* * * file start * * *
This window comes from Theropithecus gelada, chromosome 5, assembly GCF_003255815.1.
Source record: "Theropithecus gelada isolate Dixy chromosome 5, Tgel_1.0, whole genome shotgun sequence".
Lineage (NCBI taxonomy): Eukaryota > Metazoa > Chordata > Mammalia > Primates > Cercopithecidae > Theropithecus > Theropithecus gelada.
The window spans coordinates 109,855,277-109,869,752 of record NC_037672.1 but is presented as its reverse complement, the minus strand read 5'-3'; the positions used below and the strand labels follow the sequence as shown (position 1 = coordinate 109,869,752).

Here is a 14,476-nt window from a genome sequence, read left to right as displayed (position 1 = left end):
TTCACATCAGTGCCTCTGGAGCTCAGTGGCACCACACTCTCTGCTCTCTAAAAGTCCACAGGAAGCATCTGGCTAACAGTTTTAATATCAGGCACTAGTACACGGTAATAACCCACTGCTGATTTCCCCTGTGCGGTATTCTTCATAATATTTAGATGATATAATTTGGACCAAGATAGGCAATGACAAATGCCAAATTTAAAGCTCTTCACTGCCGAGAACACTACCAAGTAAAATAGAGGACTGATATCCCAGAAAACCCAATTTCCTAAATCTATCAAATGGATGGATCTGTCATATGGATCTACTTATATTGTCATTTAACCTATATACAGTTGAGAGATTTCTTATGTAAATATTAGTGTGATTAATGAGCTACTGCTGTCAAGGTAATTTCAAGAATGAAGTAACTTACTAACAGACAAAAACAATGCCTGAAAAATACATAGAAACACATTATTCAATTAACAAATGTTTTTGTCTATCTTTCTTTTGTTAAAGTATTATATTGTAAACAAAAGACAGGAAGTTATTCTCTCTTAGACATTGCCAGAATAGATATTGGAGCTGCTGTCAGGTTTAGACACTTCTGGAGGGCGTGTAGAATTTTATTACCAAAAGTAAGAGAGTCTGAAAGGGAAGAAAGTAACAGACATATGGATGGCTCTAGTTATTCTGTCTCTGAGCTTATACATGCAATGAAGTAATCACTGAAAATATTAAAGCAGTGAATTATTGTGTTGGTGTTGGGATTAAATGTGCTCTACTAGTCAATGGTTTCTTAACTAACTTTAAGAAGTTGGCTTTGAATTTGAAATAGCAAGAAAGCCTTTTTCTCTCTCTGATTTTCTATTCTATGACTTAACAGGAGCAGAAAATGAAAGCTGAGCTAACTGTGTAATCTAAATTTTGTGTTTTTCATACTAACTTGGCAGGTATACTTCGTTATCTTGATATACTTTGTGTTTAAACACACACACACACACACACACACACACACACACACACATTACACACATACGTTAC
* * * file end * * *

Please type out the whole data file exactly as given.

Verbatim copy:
This window comes from Theropithecus gelada, chromosome 5, assembly GCF_003255815.1.
Source record: "Theropithecus gelada isolate Dixy chromosome 5, Tgel_1.0, whole genome shotgun sequence".
Lineage (NCBI taxonomy): Eukaryota > Metazoa > Chordata > Mammalia > Primates > Cercopithecidae > Theropithecus > Theropithecus gelada.
The window spans coordinates 109,855,277-109,869,752 of record NC_037672.1 but is presented as its reverse complement, the minus strand read 5'-3'; the positions used below and the strand labels follow the sequence as shown (position 1 = coordinate 109,869,752).

Here is a 14,476-nt window from a genome sequence, read left to right as displayed (position 1 = left end):
TTCACATCAGTGCCTCTGGAGCTCAGTGGCACCACACTCTCTGCTCTCTAAAAGTCCACAGGAAGCATCTGGCTAACAGTTTTAATATCAGGCACTAGTACACGGTAATAACCCACTGCTGATTTCCCCTGTGCGGTATTCTTCATAATATTTAGATGATATAATTTGGACCAAGATAGGCAATGACAAATGCCAAATTTAAAGCTCTTCACTGCCGAGAACACTACCAAGTAAAATAGAGGACTGATATCCCAGAAAACCCAATTTCCTAAATCTATCAAATGGATGGATCTGTCATATGGATCTACTTATATTGTCATTTAACCTATATACAGTTGAGAGATTTCTTATGTAAATATTAGTGTGATTAATGAGCTACTGCTGTCAAGGTAATTTCAAGAATGAAGTAACTTACTAACAGACAAAAACAATGCCTGAAAAATACATAGAAACACATTATTCAATTAACAAATGTTTTTGTCTATCTTTCTTTTGTTAAAGTATTATATTGTAAACAAAAGACAGGAAGTTATTCTCTCTTAGACATTGCCAGAATAGATATTGGAGCTGCTGTCAGGTTTAGACACTTCTGGAGGGCGTGTAGAATTTTATTACCAAAAGTAAGAGAGTCTGAAAGGGAAGAAAGTAACAGACATATGGATGGCTCTAGTTATTCTGTCTCTGAGCTTATACATGCAATGAAGTAATCACTGAAAATATTAAAGCAGTGAATTATTGTGTTGGTGTTGGGATTAAATGTGCTCTACTAGTCAATGGTTTCTTAACTAACTTTAAGAAGTTGGCTTTGAATTTGAAATAGCAAGAAAGCCTTTTTCTCTCTCTGATTTTCTATTCTATGACTTAACAGGAGCAGAAAATGAAAGCTGAGCTAACTGTGTAATCTAAATTTTGTGTTTTTCATACTAACTTGGCAGGTATACTTCGTTATCTTGATATACTTTGTGTTTAAACACACACACACACACACACACACACACACACACACACATTACACACATACGTTAC